Posted by: Father Ron Smith on Wednesday, 27 January 2010 at 9:31pm GMT

My best guess about this latest round of rightwing believer hoo-ha is that it circles stormily around the reality-evidential testing of hallowed flat earth beliefs-evaluations. All that hoo-ha mainly involves our customary queer folks and the customary religious (plus folk-cultural) issues having to do with just how toxic, incompetent, and contaminating those queer folks are said to be per most legacy religious revelations.

This struggle is vexed, painful no doubt - not least because in fact we have already move so very far beyond the nastiest and most powerful of our legacy revelation.

We've shocked ourselves as believers - having already set aside the Leviticus Abomination death penalty so clearly aimed at men, not to mention the rest of that legacy list that conflated buggery with heresy plain and simple. Outlines of Auto-Da-Fe lurking? The nastiest animus of the legacy was clear to both learned and peasant; though the real world and church particulars on the ground were often quite different, a long-standing DADT habit - if we credit Boswell?

It's a frightening new world to these conservative believers, since frankly even they are getting that you cannot tell somebody is straight or gay, active or abstinent, just from having a quick-obvious common sense weigh of their basic human and/or professional competency in an immediate daily life interaction, surface or substance. Small wonder that the atmosphere around this latest bit of reality testing has gotten palpably panicked?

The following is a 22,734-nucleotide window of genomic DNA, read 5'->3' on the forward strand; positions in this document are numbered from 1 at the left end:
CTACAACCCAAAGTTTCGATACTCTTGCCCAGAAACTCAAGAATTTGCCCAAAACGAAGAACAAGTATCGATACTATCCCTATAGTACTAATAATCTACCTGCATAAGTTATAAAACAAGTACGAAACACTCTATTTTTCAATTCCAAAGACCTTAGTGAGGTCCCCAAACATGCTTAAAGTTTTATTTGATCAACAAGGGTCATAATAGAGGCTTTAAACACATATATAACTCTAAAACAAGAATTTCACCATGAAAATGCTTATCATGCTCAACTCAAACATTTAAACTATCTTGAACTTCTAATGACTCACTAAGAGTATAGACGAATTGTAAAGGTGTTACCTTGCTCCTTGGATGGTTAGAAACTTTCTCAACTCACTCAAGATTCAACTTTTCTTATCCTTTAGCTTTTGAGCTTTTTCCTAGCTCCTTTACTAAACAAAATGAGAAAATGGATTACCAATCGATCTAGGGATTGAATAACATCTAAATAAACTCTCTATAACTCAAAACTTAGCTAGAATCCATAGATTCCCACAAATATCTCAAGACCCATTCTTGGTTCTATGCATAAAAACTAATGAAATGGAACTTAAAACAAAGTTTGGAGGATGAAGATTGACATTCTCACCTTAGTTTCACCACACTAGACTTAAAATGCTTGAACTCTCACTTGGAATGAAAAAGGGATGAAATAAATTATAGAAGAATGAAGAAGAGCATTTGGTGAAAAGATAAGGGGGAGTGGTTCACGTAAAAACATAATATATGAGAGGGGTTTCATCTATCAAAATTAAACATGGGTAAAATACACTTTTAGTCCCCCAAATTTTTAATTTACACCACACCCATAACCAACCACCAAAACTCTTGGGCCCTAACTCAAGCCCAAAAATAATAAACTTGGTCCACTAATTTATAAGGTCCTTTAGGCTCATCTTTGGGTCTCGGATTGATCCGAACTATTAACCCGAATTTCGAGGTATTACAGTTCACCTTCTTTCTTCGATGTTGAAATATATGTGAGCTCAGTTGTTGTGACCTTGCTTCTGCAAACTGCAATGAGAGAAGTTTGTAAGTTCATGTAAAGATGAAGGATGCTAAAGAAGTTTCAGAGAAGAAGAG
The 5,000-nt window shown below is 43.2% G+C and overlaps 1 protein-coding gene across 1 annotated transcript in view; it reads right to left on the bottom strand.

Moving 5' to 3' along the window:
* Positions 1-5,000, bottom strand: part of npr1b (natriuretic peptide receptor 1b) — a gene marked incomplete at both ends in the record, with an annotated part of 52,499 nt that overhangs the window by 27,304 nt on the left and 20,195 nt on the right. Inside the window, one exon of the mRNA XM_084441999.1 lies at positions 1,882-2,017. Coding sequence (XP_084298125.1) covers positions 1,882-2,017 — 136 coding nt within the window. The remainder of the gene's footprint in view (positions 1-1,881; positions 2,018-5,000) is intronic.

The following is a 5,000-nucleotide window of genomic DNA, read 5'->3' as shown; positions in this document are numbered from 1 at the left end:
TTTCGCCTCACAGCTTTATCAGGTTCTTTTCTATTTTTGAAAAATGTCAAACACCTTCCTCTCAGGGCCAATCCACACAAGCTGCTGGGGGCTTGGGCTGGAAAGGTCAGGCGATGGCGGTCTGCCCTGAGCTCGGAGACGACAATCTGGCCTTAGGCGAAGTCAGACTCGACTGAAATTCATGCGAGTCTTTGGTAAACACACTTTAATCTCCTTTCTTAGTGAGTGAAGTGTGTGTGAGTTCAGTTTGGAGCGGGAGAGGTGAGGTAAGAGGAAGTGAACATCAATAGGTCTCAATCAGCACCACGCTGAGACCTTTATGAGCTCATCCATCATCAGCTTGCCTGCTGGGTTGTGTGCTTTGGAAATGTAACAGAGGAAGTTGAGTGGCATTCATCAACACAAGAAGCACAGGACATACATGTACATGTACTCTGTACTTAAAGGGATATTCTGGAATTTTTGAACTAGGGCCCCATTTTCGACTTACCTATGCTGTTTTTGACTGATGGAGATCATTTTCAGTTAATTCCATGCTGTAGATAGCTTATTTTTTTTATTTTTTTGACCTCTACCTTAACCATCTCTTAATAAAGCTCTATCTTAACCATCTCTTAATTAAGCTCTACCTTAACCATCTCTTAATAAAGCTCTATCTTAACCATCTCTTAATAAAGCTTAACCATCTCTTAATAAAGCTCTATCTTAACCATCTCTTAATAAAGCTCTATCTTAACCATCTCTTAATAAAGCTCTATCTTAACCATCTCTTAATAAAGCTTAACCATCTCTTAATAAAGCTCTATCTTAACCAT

Oh goodness sakes, the earth is NOT flat nor the sole center of the cosmos when it comes to sex and human nature and sexual orientation? The very believers who so pride themselves on being able to conduct their everyday lives without having to consciously know they have met and had benefit from a real, live queer man or woman are less and less able to completely sidestep the social fact that others are doing so, all around, and have little or nothing to fear from it, celebrating the general social-religious benefits of fairness, not to mention the many different competencies involved in those particular alternative human transactions.

Harang on then, about all the sea monsters waiting to arise from the Ptolemaic Cosmological depths. Go, Panic.

Posted by: drdanfee on Wednesday, 27 January 2010 at 9:47pm GMT

"Religious freedom" seems to give these Christians an absolute right to ignore the law if they dislike it. -- quote from Terry Sanderson
What a beautiful way to sum things up in a nutshell!
These Lords Spiritual -- my, how medieval we sound! -- want precisely that ability when it comes to GLBT people, but God forbid anyone should discriminate against "them"!